LG Fights Costco’s $50M Claim in TV Tube Case

     SAN FRANCISCO (CN) – LG Electronics on Monday tried to block Costco from seeking $50 million in damages over a 12-year conspiracy to fix the prices of cathode ray tubes used in TVs and other electronics.
     Costco’s claim for damages as an indirect buyer is barred in Washington state, where Costco is headquartered and purchases were made, an LG attorney argued in court Monday.
     But Costco counters it can pursue those claims under California law, where it says the decisions to purchase originated and where it received more products containing price-fixed tubes than in any other state.
     Costco’s claim for damages is part of a multidistrict antitrust class action stretching back to 2007.
     In its two motions for partial summary judgment, LG accused Costco of “cherry-picking” California as its forum, even though Washington state law governs the claims.
     “Costco would have your honor focus on California law because that’s where they received the bulk of the products,” LG attorney Laura Lin said. “They were not injured when they received the products, but when they bought the products.”
     Lin cited U.S. District Judge Susan Illston’s 2013 ruling in an antitrust class action over LCD flat panels, in which the judge found the plaintiffs were injured “in the states where they agreed to pay inflated prices for products, not the states where they merely received products.”
     Costco attorney Cori Gordon Moore shot back that Costco did not move its headquarters to Issaquah, Washington, until 1999, four years into the TV tube makers’ price-fixing scheme.
     Both attorneys argued the four factors to consider when determining the proper forum for a claim weigh heavily in their favors. Those factors include where the injury took place; the place where conduct causing the injury occurred; the domicile or place of incorporation of the parties; and the place where the relationship between the parties is centered.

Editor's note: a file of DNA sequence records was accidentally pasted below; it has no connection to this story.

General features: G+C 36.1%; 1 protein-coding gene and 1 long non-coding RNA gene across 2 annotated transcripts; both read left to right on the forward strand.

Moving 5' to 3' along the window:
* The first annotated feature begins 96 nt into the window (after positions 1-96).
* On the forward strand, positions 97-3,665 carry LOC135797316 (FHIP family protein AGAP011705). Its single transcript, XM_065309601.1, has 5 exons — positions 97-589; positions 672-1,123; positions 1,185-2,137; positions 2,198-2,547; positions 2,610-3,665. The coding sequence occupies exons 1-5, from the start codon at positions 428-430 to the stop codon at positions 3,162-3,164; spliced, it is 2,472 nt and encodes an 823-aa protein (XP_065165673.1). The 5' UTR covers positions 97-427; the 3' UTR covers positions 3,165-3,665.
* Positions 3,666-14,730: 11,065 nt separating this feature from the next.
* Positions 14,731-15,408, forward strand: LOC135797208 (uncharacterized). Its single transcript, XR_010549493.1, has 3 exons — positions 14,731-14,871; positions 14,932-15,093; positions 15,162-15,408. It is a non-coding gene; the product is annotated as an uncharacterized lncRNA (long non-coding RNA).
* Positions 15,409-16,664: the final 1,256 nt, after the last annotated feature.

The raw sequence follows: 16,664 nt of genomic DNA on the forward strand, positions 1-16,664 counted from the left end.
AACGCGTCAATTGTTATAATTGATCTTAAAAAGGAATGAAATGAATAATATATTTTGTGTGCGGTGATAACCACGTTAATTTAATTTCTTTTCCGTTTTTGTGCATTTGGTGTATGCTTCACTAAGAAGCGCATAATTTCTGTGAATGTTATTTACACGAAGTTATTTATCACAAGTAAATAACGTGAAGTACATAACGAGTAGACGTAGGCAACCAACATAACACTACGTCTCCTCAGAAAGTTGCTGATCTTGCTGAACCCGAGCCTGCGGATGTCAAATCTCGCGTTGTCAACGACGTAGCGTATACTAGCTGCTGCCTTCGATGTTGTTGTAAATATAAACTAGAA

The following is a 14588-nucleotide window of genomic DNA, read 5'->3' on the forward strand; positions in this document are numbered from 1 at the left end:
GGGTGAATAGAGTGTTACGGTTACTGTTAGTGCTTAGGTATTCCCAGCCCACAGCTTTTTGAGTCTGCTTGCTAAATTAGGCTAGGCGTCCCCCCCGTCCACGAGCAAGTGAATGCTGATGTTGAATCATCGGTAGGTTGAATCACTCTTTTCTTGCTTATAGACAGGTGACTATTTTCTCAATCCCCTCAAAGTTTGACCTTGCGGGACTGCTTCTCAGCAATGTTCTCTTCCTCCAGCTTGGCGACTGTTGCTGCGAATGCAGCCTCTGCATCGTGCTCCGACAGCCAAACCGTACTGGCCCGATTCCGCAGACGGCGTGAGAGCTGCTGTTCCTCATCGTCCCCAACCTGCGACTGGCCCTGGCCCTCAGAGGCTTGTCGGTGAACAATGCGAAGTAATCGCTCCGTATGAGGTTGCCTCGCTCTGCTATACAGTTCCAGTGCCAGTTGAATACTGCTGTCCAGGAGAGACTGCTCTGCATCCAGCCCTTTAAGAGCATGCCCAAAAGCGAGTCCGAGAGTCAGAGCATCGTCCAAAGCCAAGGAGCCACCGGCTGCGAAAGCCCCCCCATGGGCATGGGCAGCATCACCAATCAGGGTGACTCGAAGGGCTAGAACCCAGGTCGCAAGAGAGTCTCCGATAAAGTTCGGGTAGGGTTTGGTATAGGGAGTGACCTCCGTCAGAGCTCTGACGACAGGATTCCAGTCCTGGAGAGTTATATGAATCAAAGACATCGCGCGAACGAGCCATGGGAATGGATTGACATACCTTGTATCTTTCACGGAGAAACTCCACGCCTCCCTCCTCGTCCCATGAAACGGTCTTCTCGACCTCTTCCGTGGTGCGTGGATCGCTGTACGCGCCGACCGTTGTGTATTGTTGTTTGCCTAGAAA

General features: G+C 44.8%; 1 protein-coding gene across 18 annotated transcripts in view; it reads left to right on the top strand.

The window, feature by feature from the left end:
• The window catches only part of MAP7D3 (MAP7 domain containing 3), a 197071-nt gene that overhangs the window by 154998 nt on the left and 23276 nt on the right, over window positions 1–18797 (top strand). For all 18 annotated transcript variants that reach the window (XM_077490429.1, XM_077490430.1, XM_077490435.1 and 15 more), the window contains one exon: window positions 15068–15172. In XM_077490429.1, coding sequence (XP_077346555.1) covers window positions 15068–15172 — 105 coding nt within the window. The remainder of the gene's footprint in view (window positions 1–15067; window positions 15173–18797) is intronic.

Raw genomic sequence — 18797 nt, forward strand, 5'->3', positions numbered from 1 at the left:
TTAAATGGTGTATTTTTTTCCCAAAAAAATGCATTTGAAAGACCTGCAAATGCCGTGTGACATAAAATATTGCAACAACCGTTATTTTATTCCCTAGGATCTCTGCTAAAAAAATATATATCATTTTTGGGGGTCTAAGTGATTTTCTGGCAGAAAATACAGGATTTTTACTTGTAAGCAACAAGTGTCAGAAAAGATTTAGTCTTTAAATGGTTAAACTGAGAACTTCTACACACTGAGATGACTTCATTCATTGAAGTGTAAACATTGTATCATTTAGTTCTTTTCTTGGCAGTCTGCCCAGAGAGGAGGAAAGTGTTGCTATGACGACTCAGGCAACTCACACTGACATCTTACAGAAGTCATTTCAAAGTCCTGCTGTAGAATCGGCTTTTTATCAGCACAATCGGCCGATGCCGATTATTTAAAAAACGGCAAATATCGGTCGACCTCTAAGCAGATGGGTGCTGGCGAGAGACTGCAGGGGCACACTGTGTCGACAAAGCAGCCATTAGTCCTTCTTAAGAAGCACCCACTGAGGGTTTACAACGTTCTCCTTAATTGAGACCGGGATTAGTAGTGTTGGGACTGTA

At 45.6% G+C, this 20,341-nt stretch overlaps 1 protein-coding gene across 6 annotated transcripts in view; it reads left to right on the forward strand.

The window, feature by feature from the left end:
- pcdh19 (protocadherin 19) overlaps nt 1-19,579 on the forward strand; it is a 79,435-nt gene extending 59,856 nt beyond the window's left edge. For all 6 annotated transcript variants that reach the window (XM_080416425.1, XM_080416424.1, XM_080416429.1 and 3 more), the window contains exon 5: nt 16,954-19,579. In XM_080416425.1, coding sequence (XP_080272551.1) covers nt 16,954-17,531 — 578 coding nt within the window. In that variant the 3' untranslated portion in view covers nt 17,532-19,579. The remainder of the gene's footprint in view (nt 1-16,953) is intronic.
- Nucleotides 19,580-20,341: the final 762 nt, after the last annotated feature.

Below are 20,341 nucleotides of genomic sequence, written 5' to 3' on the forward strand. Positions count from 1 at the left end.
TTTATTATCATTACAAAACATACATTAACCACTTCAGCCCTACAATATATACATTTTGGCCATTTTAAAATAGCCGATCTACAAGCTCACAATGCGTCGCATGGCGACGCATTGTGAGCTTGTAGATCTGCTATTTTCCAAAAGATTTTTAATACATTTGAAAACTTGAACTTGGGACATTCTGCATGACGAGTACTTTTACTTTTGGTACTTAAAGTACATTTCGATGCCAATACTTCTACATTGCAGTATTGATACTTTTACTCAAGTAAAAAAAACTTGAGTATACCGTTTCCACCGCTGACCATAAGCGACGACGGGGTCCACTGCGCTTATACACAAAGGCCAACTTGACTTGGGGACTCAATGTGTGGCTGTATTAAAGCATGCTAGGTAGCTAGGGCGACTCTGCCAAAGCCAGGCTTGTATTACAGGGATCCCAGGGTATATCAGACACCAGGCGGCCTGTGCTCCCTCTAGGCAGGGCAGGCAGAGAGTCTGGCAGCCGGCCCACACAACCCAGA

“The purchase orders were issued out of the California offices,” Moore told U.S. District Judge Jon Tigar. “Once those purchase orders get issued and the products come to California, that’s when the legal obligation to pay what we think is an overcharge occurs.”
     When pressed by Tigar on where actual payments were made, Moore acknowledged payments were made in Washington but insisted “where the obligation to pay occurs” is the more relevant question.
     Earlier in the hearing, Tigar said the injury occurs when “they pay,” indicating that he may find the fact payments were made in Washington significant when he issues his ruling.
     The judge ended the hearing after about 25 minutes and thanked both attorneys for their “panoramic memory” on a complicated case that has dragged on for nearly a decade.
     Earlier this year, LG and other companies were ordered to pay $38 million in attorneys’ fees after settling TV tube price-fixing claims with a class of direct buyers for $127 million.
     

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